New Chinese virus not yet a global health emergency: WHO

The new respiratory virus has claimed 18 lives since emerging from a seafood and animal market in Wuhan

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A deadly virus outbreak in China and beyond does not yet constitute a global emergency, the World Health Organization said Thursday, urging China to keep its lockdown of some 20 million people “short”.

“I am not declaring a public health emergency of international concern today,” WHO chief Tedros Adhanom Ghebreyesus told reporters after a two-day emergency meeting in Geneva on the virus.

He stressed though that the decision to hold off on issuing the declaration used for the gravest epidemics “should not be taken as a sign that WHO does not think the situation is serious.”

“This is an emergency in China, but it has not yet become a global health emergency,” he told reporters.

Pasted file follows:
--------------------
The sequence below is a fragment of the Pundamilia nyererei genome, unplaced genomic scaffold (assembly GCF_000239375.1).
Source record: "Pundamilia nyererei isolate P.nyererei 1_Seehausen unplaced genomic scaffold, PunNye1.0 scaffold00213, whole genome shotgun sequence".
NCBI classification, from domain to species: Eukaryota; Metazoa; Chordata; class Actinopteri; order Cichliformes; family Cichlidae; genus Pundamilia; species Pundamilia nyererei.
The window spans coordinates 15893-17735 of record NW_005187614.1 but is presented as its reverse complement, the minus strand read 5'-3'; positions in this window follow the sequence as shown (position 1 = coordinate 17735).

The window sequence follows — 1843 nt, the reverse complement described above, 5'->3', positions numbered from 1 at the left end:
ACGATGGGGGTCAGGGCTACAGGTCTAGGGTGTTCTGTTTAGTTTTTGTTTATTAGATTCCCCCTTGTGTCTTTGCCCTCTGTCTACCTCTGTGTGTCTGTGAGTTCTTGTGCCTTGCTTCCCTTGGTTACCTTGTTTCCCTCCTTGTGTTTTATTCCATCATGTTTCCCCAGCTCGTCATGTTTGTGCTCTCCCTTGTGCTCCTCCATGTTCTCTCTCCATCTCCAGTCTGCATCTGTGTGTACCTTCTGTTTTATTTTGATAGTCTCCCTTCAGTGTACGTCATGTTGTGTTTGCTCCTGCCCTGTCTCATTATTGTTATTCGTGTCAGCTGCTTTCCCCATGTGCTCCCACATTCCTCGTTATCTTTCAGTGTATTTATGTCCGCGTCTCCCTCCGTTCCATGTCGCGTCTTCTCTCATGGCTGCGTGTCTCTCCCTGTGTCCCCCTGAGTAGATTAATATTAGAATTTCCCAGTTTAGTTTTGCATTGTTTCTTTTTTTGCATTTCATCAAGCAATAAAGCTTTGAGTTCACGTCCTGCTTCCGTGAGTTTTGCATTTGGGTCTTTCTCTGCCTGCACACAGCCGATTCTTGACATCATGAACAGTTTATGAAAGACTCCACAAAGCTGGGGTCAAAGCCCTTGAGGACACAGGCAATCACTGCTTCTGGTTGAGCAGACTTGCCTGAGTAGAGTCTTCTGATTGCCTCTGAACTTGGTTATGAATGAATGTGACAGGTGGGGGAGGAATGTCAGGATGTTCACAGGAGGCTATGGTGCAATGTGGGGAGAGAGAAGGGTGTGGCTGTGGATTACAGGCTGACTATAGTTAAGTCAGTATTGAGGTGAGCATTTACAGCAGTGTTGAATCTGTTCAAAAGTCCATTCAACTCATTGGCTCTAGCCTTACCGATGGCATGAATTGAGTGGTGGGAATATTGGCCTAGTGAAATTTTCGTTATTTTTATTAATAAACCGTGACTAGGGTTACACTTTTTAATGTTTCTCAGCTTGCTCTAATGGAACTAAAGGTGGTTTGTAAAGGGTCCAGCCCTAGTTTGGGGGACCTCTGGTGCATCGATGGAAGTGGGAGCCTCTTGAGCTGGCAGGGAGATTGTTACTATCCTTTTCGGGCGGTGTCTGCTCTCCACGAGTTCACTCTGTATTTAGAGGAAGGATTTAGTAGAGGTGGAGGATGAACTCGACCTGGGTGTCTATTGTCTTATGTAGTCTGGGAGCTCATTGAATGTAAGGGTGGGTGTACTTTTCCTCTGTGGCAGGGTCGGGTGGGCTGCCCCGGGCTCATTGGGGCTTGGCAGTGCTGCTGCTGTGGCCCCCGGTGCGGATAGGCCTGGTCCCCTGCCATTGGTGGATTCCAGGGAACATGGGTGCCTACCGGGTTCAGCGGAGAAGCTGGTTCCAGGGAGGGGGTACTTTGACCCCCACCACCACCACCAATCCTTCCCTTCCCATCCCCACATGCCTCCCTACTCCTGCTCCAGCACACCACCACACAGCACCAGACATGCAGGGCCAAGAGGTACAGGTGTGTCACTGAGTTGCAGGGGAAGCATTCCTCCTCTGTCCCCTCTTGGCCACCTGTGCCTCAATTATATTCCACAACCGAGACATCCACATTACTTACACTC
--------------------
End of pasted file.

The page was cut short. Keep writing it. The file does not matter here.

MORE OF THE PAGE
The new respiratory virus has claimed 18 lives since emerging from a seafood and animal market in Wuhan, infected hundreds of other people nationwide and has been detected as far away as the United States.

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The new virus has caused alarm because of its similarity to SARS (Severe Acute Respiratory Syndrome), which killed nearly 650 people across mainland China and Hong Kong in 2002-2003.

The WHO has confirmed that the new virus can be passed between people, at least those in close contact. Chinese health officials warned it could mutate and spread further.

But Tedros stressed there was so far “no evidence of human-to-human transmission outside China.”

In response to the outbreak, China has effectively quarantined nearly 20 million people and announced measures to curb the disease nationwide as hundreds of millions of people began travelling across the country this week for the Lunar New Year holiday.

Tedros hailed China for taking “measures it believes appropriate to contain the spread of coronavirus in Wuhan and other cities.” But he said, “we hope that they will be both effective and short in their duration.”